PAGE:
The superpower weapons race heads into Earth orbit

From the launch of the first Russian Sputnik a quarter-century ago, which brought warnings of Soviet nuclear thunderbolts, space has been the 20th-century military frontier. For years now, the United States and the Soviet Union have had the ability to hurl hundreds of ballistic missiles, carrying thousands of nuclear warheads, through space.

But more recent developments in space may radically change the basis of nuclear deterrence, which is that both sides are mutually vulnerable and therefore unlikely to launch an attack in the first place. Whether this will be for better or worse undoubtedly will be the most controversial subject for discussion when superpower arms talks resume in Geneva next week.

Questions about the value of ``mutual assured destruction'' as well as technological advances are moving both superpowers in the same direction regarding space: looking for ways to attack each other's satellites (which would play a key role in launching and directing conventional as well as nuclear war), and lessening the vulnerability to nuclear attack by destroying missiles and warheads in midflight.

The Soviet Union has a system of interceptor missiles around Moscow, as allowed under the Anti-Ballistic Missile Treaty of 1972. The ABM agreement limits each side to 100 antimissile rockets at a single site.

But US intelligence and defense officials are concerned that the Soviets are preparing to ``break out'' of the ABM Treaty by expanding their missile defense system to cover much more of the nation. These officials point to the upgrading of the Moscow system, the construction of a large phased-array radar in Siberia, the testing of advanced antiaircraft systems against ballistic missiles, and considerable laser research.

US officials also repeatedly point out that the Soviet Union has the world's only operational antisatellite (ASAT) system. Mounted on large rockets, these devices orbit the earth several times, rendezvous with satellites, and explode. Some US officials also say the Soviets may have begun aiming lasers at US satellites in low-Earth orbit.

Even critics of the Reagan administration acknowledge that the Soviets may be stretching, if not violating, the ABM Treaty's restrictions.

But they play down the utility of the Soviet ASAT system. They note, for instance, that all of the tests of this ASAT in the more advanced infrared-homing mode have failed. And they say that the active radar device used on the earlier version of the Soviet ASAT could easily be ``spoofed'' with electronic countermeasures.

The knowledge that they are at least several years behind the US in the more advanced ASAT and antimissile technologies (especially sensors and information processing) is behind the Soviet call for a moratorium on ASAT testing and space-based missile defenses.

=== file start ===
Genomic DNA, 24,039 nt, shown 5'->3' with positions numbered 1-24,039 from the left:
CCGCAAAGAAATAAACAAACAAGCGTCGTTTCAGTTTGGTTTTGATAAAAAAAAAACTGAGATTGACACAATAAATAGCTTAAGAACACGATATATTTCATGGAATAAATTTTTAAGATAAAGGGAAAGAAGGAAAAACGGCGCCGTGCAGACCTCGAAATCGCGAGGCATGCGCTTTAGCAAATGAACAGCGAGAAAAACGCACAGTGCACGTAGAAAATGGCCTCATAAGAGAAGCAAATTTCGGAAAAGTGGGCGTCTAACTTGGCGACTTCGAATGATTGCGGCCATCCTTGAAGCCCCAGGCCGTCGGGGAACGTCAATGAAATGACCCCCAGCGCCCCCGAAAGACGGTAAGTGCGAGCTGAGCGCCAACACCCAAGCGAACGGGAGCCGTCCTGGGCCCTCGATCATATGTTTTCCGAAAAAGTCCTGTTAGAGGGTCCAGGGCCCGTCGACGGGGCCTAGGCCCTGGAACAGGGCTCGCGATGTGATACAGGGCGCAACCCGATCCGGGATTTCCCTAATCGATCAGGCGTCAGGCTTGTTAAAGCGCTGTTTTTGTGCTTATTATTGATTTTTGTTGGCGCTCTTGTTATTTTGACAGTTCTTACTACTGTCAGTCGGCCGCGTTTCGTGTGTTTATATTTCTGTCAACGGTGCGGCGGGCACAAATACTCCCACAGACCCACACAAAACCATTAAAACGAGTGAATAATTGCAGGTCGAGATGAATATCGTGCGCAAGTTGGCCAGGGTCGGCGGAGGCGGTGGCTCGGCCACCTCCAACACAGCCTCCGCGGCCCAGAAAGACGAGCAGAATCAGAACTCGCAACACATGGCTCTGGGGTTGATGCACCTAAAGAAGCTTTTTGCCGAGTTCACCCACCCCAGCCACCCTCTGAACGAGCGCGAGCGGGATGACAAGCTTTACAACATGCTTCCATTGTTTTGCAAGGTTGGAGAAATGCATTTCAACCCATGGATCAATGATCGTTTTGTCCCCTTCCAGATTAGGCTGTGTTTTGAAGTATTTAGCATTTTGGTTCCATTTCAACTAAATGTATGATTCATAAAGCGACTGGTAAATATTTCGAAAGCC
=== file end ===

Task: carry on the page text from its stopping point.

But the Reagan administration is very wary of any effort to stifle US efforts in this area. The President has made it clear that he wants to find a way of rendering nuclear warheads ``impotent and obsolete,'' and he has said that finding a way to verify an ASAT ban is extremely difficult, if not impossible.

The Pentagon has conducted three tests of its ASAT device, a miniature homing vehicle fired into space by a small rocket carried by an F-15 fighter. The first test against a target in space is scheduled for this spring. Experts say such a weapon could be much more effective than the relatively cumbersome Soviet ASAT and (because of its small size) deployable anywhere a tactical jet can take off and land.

For some years, the US has been spending about $1 billion a year on research related to missile defense. With his controversial ``star wars'' speech in March 1983, Mr. Reagan launched a five-year, $26 billion Strategic Defense Initiative that has since been accelerated. Officials stress that there is no plan to go beyond the ABM Treaty restraints -- at least for the next few years -- and that the SDI program is strictly a research effort.

Critics -- and there are many of them in the scientific and defense communities -- say the President's goal of eliminating the threat of nuclear war through space-based defenses is unattainable. And they warn that such an effort would simply spawn a new arms race, including the deployment of many more Soviet nuclear warheads to overwhelm strategic defense.

All of this could have significant impact on the coming arms talks.

Says former national-security adviser Brent Scowcroft: ``I think the Soviets are unlikely to be willing to contemplate significant changes in warhead numbers and [ballistic missile] throwweight if they have to look over their shoulder at some defense system that they may need to penetrate.'' -- 30 --{et

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